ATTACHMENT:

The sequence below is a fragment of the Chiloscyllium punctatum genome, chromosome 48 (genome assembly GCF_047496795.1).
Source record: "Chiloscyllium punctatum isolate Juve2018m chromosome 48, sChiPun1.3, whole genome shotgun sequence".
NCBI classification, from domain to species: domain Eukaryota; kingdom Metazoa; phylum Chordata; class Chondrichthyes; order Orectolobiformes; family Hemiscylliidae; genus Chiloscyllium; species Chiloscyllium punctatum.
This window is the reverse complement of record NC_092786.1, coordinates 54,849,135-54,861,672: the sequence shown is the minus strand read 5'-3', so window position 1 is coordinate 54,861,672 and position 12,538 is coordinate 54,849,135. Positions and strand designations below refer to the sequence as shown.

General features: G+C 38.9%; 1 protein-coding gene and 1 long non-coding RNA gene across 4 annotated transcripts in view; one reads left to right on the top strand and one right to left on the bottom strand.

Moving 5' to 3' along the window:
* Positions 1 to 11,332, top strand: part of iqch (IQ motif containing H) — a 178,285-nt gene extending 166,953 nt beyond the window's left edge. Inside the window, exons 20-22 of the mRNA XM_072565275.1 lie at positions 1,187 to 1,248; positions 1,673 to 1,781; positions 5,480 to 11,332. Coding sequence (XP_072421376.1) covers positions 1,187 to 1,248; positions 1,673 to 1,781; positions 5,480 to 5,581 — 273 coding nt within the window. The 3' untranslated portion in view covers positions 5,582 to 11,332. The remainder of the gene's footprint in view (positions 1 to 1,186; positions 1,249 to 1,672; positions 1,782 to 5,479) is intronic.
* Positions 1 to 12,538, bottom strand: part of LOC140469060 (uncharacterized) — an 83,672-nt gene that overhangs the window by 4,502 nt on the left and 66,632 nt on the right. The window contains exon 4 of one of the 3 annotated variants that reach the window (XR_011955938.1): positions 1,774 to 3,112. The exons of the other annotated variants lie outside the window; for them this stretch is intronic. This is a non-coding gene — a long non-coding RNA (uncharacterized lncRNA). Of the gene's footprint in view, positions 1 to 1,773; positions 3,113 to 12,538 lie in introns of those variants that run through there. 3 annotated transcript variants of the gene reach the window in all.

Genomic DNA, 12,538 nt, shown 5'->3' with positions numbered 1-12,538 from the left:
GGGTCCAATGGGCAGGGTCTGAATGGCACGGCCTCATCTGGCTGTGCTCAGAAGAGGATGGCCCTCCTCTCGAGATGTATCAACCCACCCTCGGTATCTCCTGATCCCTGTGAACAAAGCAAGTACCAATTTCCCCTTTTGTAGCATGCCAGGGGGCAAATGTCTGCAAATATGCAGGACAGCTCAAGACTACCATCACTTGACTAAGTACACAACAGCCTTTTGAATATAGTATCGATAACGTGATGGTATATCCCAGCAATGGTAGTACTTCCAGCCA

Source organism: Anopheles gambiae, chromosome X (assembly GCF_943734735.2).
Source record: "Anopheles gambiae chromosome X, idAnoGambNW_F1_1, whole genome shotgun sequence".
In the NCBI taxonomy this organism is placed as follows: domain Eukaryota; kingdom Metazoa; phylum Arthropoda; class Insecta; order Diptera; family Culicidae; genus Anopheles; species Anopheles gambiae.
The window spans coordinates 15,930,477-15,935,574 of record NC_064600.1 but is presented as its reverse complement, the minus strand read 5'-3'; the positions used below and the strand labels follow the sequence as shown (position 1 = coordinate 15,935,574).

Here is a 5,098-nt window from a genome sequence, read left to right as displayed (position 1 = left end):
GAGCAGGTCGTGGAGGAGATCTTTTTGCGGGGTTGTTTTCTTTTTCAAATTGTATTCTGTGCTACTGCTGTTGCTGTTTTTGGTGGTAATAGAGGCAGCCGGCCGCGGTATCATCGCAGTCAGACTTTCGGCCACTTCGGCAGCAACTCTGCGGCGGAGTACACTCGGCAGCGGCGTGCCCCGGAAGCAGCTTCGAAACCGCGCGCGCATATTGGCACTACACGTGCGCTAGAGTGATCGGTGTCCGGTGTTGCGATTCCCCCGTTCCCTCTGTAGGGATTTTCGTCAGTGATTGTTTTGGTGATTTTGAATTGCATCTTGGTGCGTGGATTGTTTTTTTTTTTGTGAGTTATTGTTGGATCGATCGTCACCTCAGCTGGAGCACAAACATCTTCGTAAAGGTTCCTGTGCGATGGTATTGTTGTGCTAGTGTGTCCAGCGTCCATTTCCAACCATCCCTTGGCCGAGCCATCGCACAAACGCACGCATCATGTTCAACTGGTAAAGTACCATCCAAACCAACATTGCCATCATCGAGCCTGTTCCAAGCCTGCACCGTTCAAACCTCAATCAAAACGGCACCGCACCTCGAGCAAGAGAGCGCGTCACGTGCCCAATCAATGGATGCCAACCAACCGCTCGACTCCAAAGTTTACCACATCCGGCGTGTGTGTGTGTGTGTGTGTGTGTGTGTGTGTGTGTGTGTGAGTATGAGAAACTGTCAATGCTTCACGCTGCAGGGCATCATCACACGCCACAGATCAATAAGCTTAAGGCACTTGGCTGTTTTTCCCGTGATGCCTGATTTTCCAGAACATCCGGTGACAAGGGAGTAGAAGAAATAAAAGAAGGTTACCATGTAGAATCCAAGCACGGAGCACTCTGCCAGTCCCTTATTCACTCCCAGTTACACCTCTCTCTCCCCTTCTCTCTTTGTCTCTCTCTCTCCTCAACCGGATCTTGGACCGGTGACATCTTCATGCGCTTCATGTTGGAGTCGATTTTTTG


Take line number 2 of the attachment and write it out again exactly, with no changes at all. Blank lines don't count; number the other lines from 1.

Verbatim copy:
Source record: "Chiloscyllium punctatum isolate Juve2018m chromosome 48, sChiPun1.3, whole genome shotgun sequence".